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Anecdotally, RTOS's are supposed to be a good thing for concurrent systems so why don't RTOS dominate the OS market?

I don't know anyting about them and am curious why, as an industry, we're not more 'in the loop' when it comes to RTOS.

ps, if I wanted to start playing, can you recommend a good, modern OS to get started doing benchmarks against?

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closed as off topic by artbristol, CharlesB, leppie, Toto, Janusz Feb 18 '13 at 10:20

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Can you elaborate why this was closed as off topic? – Toby Feb 22 '13 at 22:20
Can you suggest how I could rephrase this to get it reopened? How would I go about getting it reopened (assuming its rephrased)? – Toby Apr 3 '13 at 9:04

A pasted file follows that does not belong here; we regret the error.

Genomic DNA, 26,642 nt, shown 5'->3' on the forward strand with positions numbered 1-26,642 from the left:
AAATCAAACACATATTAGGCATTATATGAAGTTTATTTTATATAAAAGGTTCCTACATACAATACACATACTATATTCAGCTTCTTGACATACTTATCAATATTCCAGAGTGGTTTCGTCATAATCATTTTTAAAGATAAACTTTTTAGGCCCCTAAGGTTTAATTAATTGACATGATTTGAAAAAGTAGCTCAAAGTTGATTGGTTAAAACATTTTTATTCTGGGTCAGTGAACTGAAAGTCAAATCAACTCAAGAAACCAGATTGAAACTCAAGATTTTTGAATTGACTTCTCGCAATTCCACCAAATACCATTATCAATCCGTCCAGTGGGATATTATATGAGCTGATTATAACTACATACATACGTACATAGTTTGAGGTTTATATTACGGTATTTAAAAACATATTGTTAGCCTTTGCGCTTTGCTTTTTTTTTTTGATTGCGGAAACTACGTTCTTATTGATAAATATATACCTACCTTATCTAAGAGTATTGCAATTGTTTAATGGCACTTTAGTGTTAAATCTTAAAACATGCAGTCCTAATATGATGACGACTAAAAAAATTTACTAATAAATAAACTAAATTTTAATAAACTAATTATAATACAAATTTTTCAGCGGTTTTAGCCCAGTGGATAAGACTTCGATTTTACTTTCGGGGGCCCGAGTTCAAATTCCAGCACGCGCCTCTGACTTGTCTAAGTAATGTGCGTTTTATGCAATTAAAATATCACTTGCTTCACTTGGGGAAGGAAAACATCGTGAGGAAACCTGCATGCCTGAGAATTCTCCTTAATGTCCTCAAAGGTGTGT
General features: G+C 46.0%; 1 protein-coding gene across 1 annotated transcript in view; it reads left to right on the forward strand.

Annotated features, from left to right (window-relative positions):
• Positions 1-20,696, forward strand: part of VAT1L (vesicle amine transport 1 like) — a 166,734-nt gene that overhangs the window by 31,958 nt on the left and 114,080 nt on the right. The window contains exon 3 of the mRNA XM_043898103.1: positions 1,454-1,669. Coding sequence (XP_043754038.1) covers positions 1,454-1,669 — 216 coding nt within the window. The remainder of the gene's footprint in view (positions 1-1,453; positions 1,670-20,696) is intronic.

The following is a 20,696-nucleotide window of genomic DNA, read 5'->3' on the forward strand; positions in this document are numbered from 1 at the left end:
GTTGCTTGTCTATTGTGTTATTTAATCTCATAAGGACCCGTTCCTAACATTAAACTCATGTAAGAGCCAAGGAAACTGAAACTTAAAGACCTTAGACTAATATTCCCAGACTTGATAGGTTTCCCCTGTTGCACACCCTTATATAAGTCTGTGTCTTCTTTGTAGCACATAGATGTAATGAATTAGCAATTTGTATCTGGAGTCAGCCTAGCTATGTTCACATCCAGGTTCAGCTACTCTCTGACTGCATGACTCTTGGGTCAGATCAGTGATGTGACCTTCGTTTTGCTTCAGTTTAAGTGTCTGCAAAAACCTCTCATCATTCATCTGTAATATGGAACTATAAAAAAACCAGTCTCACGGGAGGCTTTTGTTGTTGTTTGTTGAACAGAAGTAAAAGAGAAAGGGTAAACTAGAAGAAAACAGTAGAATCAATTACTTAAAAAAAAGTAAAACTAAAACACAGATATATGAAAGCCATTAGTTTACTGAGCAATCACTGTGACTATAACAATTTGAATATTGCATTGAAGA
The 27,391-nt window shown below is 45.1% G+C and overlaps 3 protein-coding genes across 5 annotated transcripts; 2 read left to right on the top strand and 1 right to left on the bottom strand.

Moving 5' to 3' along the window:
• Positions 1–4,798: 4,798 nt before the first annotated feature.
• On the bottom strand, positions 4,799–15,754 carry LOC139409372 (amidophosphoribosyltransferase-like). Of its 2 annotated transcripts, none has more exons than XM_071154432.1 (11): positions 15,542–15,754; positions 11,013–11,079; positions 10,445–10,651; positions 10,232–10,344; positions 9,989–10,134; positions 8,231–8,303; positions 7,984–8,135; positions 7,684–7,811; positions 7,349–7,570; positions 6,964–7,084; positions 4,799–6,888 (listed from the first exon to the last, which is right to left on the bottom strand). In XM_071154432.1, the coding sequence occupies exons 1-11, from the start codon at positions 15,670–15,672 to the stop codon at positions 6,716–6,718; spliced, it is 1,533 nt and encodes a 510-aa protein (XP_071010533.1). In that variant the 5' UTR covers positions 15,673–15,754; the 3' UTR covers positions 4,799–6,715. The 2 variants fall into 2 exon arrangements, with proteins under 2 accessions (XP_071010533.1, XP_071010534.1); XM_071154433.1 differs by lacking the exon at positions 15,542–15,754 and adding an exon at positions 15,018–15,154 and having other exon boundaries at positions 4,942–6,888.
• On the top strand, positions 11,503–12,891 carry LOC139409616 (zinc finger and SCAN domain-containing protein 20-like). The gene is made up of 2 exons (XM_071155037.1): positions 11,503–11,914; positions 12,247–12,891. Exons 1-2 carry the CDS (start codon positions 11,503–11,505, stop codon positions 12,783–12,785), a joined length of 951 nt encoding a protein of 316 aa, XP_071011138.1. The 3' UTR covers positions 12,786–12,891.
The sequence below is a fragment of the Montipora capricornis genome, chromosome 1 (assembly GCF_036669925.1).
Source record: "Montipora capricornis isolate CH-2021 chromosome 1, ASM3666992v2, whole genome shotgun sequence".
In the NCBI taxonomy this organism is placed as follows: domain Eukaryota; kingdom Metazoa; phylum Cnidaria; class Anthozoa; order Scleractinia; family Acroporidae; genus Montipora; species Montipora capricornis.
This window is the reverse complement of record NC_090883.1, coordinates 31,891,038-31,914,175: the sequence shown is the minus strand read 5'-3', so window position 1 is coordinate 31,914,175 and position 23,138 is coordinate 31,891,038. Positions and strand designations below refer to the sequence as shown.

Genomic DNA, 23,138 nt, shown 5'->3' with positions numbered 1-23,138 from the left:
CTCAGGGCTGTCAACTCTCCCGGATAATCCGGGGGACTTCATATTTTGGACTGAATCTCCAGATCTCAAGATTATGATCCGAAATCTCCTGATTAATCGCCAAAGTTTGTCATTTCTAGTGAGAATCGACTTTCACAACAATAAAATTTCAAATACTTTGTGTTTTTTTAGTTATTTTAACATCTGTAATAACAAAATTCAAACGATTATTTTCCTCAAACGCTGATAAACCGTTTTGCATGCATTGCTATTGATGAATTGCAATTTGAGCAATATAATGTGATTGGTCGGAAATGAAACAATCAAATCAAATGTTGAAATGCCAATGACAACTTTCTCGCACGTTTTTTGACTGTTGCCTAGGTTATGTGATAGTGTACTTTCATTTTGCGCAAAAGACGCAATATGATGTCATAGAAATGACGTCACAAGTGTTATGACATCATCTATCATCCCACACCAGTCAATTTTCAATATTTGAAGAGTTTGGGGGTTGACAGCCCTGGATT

up vote 1 down vote accepted

Using an RTOS is actually quite complex. To be able to guaratee real time behaviour requires research in advance on the processes and threads you want to use, and which priorities to assign. For this reason, using a non-RT OS is often simpler, especially when upfront the number of applications and type of applications is unknown.

Also, when doing research in advance, it is not as simple as assigning some priorities to threads, as advanced problems can occur like and

Yet, in some situations when you want to be able to guaratee RT behaviour, RTOSes can be really usefull. Some good free RTOSes are FreeRTOS for on embedded devices and QNX for destop PCs

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